What is Lyme disease?
Lyme disease is caused by spirochetal bacteria from the genus Borrelia. It can affect multiple body systems and produce a range of symptoms. Not all patients with Lyme disease will have all symptoms, and many of the symptoms are not specific to Lyme disease, but can occur with other diseases as well. The incubation period from infection to the onset of symptoms is usually one to two weeks, but can be much shorter (days), or much longer (months to years). The bacteria are shaped like a corkscrew and can drill through your blood vessels and various tissues. This is how they enter your joints, heart and brain.
Initial (acute) symptoms most often occur from May through September, because the nymphal stage of the tick is responsible for most cases. You could be infected and not even know it because in some cases the infection is asymptomatic.
The bacteria responsible for the disease live in deer ticks and are passed to humans when bitten by a tick. In some cases, however, you may not even know you have been bitten. Some of these ticks can be as small as the head of a pin.
Early localized infection is where the Lyme disease has not yet spread throughout the body. The only area affected is where the infection has first come into contact with the skin. The classic sign of early local infection with Lyme disease is a circular, outwardly expanding rash resembling a bull's eye, which occurs at the site of the tick bite three to thirty days after the tick bite. Around 70% of those affected by Lyme disease develop this initial rash, meaning that around 30% of those with the disease could easily miss it, especially if they do not find a tick on them and have no reason to suspect anything is wrong.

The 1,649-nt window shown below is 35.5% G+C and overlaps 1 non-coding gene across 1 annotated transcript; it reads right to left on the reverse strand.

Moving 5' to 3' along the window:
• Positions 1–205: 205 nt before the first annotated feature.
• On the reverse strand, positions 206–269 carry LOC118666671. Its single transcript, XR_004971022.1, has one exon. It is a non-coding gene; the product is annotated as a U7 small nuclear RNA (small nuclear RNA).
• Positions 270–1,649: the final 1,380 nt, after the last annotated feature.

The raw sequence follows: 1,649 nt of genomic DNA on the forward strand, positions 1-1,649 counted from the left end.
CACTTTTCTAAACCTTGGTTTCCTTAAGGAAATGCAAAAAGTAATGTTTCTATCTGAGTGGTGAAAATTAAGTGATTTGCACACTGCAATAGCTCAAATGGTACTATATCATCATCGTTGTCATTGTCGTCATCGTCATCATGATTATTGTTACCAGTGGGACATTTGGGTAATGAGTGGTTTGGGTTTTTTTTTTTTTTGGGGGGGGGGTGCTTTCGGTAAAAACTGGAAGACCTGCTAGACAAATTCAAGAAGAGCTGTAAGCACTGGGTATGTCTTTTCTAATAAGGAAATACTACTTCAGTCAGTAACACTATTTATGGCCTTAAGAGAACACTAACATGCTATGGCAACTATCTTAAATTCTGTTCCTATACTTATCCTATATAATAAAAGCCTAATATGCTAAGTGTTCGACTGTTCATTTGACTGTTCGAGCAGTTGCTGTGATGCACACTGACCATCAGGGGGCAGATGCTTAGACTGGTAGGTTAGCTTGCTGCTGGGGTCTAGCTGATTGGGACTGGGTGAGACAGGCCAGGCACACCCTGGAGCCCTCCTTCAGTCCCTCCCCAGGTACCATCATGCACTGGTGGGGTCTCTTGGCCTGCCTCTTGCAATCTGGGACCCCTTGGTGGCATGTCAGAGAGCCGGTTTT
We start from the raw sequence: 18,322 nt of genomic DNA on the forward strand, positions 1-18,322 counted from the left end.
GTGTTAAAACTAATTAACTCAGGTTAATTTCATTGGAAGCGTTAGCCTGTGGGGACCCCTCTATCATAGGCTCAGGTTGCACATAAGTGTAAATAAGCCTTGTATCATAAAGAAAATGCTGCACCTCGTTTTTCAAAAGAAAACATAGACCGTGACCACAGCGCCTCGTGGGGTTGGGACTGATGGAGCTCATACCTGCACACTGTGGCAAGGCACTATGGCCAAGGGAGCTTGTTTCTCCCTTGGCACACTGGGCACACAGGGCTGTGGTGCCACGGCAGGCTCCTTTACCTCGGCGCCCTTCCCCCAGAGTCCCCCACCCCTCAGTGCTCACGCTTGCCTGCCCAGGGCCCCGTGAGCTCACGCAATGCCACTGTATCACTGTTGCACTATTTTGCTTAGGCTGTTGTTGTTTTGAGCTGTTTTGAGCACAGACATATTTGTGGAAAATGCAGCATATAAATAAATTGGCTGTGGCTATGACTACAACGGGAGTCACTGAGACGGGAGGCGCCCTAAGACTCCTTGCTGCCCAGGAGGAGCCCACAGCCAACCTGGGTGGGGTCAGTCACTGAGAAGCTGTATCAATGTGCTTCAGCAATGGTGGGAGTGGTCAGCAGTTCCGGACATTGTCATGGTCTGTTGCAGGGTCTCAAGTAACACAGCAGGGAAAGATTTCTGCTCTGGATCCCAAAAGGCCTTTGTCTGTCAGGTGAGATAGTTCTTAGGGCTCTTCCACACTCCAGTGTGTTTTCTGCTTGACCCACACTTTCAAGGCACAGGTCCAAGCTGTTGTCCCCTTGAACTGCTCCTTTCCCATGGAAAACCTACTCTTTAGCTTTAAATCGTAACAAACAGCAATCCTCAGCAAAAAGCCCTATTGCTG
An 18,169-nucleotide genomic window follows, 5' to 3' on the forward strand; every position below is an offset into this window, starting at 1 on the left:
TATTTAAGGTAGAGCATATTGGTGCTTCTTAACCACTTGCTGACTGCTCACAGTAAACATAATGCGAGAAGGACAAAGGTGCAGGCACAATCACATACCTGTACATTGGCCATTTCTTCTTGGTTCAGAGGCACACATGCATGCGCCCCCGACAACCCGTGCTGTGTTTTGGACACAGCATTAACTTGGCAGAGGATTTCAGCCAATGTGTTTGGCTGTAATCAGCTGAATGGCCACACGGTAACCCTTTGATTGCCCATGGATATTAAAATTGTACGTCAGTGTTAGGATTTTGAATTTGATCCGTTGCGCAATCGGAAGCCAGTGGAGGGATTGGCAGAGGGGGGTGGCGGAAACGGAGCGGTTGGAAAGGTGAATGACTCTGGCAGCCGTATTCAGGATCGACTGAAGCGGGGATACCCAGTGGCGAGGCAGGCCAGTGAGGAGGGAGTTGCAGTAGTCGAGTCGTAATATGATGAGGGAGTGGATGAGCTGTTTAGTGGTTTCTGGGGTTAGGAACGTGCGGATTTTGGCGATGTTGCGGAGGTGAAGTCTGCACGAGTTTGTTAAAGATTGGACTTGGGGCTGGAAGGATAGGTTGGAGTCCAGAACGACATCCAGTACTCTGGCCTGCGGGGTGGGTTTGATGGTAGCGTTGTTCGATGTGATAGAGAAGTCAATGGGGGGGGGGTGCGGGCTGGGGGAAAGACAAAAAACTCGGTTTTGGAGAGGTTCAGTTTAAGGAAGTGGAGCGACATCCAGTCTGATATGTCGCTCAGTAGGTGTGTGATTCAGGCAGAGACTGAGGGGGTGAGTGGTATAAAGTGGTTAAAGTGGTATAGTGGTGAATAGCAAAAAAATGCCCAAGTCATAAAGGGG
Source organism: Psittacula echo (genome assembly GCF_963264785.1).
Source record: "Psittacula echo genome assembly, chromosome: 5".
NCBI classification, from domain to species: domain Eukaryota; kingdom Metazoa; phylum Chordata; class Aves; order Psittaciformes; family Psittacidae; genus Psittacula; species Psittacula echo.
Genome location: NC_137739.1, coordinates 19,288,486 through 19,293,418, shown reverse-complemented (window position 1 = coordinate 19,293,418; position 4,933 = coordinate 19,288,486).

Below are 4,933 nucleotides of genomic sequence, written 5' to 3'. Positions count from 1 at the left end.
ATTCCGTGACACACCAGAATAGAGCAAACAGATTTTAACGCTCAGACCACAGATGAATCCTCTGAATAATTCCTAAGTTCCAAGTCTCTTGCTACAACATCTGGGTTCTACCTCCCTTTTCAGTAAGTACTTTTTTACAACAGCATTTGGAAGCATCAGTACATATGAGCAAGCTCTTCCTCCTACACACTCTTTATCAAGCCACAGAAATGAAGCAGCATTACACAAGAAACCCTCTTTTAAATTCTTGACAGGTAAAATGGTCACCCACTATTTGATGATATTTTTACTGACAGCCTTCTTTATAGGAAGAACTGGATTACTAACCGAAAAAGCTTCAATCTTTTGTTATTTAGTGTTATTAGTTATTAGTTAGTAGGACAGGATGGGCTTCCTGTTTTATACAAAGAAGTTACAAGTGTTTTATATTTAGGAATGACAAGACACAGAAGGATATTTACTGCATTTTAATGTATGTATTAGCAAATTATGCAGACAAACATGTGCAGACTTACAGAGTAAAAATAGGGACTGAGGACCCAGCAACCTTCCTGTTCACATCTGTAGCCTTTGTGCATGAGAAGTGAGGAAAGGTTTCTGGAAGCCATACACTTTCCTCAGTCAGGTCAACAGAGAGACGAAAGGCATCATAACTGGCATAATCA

While acute infection is bad enough, it is the chronic form of the disease that is the most horrifying and difficult to treat. In addition to chronic fatigue, muscle and joint pain, patients often exhibit debilitating neurological symptoms resembling bipolar disorder, schizophrenia, ALS, MS, Parkinsons and Alzheimer's. The chronic form of the disease is especially devastating in children, sometimes leading to permanent brain damage.
The disease is more common in the northeast, but cases have been reported in almost every state in the country. According to the CDC, about 300,000 people are diagnosed every year, and the number is growing. The map to the right shows the number of incidents reported to the CDC by county. Keep in mind this is the number reported. The CDC acknowledges the actual number of infections is almost ten times higher. It could also be argued that the number is much higher than reported in southern states because doctors down there are not used to seeing this and could easily misdiagnose it as something else. This map links to the interactive map on the CDC website. Looking at the difference from 2001 to 2011 really shows the magnitude of this epidemic.